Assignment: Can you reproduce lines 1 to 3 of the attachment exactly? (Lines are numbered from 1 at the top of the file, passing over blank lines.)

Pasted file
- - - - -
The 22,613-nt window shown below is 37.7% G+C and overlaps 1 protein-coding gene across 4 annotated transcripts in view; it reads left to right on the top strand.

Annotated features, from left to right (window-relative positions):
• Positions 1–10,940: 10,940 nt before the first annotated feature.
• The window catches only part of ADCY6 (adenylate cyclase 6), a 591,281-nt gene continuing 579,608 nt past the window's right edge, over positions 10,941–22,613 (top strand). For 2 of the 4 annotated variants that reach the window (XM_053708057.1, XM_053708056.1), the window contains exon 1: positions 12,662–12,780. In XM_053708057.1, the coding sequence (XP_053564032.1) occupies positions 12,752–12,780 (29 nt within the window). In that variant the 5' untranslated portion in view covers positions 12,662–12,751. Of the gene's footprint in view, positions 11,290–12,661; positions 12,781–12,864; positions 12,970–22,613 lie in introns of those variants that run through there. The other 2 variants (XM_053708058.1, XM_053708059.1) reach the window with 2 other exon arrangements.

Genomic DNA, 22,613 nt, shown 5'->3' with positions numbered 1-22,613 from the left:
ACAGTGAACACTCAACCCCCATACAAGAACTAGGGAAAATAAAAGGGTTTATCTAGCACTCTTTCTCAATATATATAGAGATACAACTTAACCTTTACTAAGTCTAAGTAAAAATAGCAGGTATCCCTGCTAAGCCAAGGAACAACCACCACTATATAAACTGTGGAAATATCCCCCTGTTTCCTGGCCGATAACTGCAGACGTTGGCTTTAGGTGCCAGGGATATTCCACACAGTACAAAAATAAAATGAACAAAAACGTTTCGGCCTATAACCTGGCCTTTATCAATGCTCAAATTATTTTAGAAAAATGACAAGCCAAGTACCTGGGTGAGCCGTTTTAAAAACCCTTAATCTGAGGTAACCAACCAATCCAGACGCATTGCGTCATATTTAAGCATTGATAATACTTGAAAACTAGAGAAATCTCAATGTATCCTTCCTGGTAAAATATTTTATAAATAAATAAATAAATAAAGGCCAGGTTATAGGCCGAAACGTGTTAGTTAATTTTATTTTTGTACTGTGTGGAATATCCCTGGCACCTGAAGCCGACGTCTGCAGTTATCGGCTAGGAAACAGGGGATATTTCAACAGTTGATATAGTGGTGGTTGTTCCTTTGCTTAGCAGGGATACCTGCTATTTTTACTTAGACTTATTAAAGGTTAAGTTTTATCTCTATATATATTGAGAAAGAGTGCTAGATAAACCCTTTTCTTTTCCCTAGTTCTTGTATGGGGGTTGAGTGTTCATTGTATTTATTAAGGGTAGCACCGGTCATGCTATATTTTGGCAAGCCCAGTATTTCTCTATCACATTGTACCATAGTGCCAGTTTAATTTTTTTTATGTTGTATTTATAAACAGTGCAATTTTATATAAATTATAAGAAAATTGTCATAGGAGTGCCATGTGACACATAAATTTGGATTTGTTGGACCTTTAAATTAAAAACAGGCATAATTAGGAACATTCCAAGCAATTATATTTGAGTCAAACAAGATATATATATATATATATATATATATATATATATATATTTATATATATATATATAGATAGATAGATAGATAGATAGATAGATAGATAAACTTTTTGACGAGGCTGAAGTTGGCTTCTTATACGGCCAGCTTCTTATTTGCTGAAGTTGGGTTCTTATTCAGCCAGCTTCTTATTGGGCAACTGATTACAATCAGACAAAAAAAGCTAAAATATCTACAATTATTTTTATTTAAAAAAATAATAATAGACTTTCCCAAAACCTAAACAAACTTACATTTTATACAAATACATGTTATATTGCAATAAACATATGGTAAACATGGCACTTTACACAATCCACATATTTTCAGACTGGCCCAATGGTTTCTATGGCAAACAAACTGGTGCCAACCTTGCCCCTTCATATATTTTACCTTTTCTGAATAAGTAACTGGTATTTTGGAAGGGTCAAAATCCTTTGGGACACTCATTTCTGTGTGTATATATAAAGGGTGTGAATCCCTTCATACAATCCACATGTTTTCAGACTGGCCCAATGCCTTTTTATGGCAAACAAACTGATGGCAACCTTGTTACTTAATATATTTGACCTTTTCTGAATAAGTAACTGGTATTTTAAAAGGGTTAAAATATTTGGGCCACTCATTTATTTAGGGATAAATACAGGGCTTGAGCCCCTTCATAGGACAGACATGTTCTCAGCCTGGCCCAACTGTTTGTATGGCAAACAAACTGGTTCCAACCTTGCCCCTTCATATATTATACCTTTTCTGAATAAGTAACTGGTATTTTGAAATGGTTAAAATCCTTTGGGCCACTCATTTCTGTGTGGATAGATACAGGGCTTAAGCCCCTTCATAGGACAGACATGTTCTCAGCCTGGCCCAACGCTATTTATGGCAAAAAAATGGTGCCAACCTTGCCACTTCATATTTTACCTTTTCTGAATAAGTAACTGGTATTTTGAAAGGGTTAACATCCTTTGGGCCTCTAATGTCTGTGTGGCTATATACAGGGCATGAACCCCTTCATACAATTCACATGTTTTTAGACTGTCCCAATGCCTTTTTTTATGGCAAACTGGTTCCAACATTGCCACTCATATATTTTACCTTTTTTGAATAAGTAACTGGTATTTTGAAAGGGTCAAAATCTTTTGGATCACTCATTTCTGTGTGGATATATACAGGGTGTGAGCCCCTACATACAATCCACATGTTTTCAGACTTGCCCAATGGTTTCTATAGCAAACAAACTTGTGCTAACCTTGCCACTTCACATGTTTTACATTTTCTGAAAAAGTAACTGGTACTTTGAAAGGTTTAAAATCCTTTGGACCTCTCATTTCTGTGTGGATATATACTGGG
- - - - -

The 22,613-nt window shown below is 37.7% G+C and overlaps 1 protein-coding gene across 4 annotated transcripts in view; it reads left to right on the top strand.

Annotated features, from left to right (window-relative positions):
• Positions 1–10,940: 10,940 nt before the first annotated feature.